FONT

MORE STORIES


Young scholars in Estacada appear as literary characters during Read Across America week

COURTESY PHOTO: ESTACADA MIDDLE SCHOOL - A group of teachers and students at Estacada Middle School dresses as Harry Potter characters on Friday, March 1.

It isn't every day that you see famous authors, superheroes and Hogwarts residents walking through local school hallways, but in Estacada last week you could find Hermione Granger, Batman and Laura Ingalls in various classrooms.

In honor of Read Across America Day, Clackamas River Elementary School and Estacada Middle School allowed students to dress as their favorite book characters — and many of them did.

Established by the National Education Association 22 years ago, Read Across America Day celebrates literacy and Dr. Seuss's March 2 birthday. PMG PHOTO: EMILY LINDSTRAND - Maggie Thorston, a kindergartener Clackamas River Elementary School, dressed as Pigeon from Dont Let the Pigeon Drive the Bus! for Read Across America week on Wednesday, Feb. 27.

Some school districts, including Estacada, extend the festivities for an entire week.

Along with dressing up as literary characters, students wore outfits inspired by Dr. Seuss books and participated in a variety of reading-related activities.

Kindergartener Maggie Thorston dressed as Pigeon from "Don't Let the Pigeon Drive the Bus!" by Mo Willems. The story is about a bus driver who needs to leave his vehicle, so he asks the reader to not allow the pigeon to drive the

bus.

Thorston noted that she read the book herself and her favorite part is when the pigeon says, "Let me drive the bus!" She and her parents created her costume, her favorite part of which was the head. PMG PHOTO: EMILY LINDSTRAND - Estacada Middle School sixth-grader James Cole dressed as Hogwarts teacher Gilderoy Lockhart for Read Across America week.

Fourth graders Madison Gaul and Caleb Palmateer took inspiration from history for their outfits. Gaul dressed as "Little House in the Prairie" author Laura Ingalls, whose books details the lives of early American pioneers.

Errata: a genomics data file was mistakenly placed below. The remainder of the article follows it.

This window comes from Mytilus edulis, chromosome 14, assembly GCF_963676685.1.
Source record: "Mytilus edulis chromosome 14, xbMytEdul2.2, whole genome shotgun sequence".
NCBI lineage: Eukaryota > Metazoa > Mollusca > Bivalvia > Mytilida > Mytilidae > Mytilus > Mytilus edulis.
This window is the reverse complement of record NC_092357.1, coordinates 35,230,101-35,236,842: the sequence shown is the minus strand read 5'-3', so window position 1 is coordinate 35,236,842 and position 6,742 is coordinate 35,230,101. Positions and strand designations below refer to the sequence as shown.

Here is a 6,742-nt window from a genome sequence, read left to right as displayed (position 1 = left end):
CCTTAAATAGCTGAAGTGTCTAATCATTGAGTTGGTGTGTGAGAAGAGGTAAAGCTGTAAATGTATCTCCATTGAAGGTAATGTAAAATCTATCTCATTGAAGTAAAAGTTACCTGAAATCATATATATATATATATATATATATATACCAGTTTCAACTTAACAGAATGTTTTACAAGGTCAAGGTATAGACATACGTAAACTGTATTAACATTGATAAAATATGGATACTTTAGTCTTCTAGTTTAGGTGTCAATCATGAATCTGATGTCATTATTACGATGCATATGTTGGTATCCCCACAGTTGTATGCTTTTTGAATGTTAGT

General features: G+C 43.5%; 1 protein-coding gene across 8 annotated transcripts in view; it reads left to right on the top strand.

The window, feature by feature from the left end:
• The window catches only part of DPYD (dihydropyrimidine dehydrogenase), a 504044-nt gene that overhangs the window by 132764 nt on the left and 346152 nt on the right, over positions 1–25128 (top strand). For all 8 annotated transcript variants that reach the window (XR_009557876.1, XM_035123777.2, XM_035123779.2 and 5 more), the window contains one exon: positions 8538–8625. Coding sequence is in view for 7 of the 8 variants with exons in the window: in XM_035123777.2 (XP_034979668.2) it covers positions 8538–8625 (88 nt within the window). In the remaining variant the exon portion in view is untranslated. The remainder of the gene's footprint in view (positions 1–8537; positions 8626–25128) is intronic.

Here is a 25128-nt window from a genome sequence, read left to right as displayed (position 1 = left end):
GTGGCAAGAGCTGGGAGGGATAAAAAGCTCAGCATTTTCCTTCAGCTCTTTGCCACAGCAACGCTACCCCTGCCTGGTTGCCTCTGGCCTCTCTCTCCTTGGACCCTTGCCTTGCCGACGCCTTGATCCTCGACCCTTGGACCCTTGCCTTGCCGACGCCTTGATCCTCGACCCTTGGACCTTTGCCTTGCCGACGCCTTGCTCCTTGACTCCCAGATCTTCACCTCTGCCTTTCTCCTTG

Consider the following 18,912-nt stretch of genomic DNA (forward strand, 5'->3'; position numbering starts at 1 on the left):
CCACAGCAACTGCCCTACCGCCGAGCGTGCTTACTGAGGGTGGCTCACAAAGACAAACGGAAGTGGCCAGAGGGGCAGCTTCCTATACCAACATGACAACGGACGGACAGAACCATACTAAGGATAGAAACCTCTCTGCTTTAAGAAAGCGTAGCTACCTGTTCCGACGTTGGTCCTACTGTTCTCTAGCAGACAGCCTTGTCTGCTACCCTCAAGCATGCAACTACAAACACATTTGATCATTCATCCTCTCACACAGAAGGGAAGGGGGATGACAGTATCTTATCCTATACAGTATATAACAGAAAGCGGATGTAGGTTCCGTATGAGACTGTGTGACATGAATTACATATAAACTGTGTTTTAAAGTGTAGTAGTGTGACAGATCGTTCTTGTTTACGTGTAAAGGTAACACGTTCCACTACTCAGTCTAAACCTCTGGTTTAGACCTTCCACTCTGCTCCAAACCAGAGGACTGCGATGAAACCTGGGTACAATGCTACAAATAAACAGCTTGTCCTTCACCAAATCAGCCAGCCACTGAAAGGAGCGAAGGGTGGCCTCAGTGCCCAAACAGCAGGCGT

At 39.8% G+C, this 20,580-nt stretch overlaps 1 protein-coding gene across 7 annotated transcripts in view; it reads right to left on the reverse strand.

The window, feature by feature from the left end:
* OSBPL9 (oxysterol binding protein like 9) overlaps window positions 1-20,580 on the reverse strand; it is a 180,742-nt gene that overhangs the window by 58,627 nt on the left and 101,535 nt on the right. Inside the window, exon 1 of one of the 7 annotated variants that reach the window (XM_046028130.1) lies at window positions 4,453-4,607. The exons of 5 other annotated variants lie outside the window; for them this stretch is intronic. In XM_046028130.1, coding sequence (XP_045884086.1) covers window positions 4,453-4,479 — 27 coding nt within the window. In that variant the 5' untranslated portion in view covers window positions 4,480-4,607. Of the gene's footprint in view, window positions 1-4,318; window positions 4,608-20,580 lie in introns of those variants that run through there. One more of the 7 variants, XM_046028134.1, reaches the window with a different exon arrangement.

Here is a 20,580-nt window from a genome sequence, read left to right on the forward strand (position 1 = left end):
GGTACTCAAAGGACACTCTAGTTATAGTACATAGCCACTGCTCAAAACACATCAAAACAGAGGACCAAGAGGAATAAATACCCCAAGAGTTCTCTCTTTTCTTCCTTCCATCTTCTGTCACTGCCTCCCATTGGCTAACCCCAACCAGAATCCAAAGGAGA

"There's funny stuff in it, and adventure," said Gaul.

Palmateer, meanwhile, dressed as George from "I Survived," by Lauren Tarshis, which focuses on a family that was aboard the Titanic. "It's interesting to see how people from 1912 are," said Palmateer, who said the details in "I Survived" help make it his favorite book.

First grader Cody Scott honored as comic-book hero Batman for a more practical reason. "It turned out I was wearing the shirt," he said. It was a fitting coincidence, he said, since he likes the character.

"He's super brave, and he's not afraid of anything," he said. "And he catches the Joker."

First grader Brianna Frazey dressed as a fairy from a library book. She couldn't remember the title but liked that "you learn a lot of things" from it. Her favorite part of her outfit was "playing with friends and pretending to be an actual fairy."

At Estacada Middle School, a group of students and teachers dressed as characters from J.K. Rowling's "Harry Potter" series. Zoology and social studies teacher Christine Boatman noted the students' enthusiasm for the books was the inspiration behind the event.

"Our biggest readers are having quite a bit of fun," she said. "One student came in with the biggest smile on his face."

Sixth grader James Cole dressed as Gilderoy Lockhart, the Defense Against the Dark Arts instructor in "Harry Potter and the Chamber of Secrets." He chose this character since they are both members of the Ravenclaw House.

Seventh grader Grace Hammons dressed as Hermione Granger because "she's smart and knows what to do."

PMG PHOTO: EMILY LINDSTRAND - During Read Across America week, Clackamas River Elementary School fourth graders Madison Gaul and Caleb Palmateer dressed as Laura Ingalls from Little House in the Prairie and George from I Survived.

Sixth grader Karina Richards sported an assortment of "Harry Potter" related items, including a Gryffindor House scarf and pair of socks, Luna Lovegood glasses, a wand and a plush replica of Dobby the House Elf.

Students enjoy many elements of the "Harry Potter" books, including the mysteries they present.

"There are always questions you have, and you can talk about theories with friends," said Richards.

"It entertains me. It's amusing and fun to read," Cole added. "It keeps me occupied."

Boatman sees value in nurturing students' enthusiasm for books during Read Across America week and throughout the school year.

"It's fun to encourage kids," she said.

Go to top
Template by JoomlaShine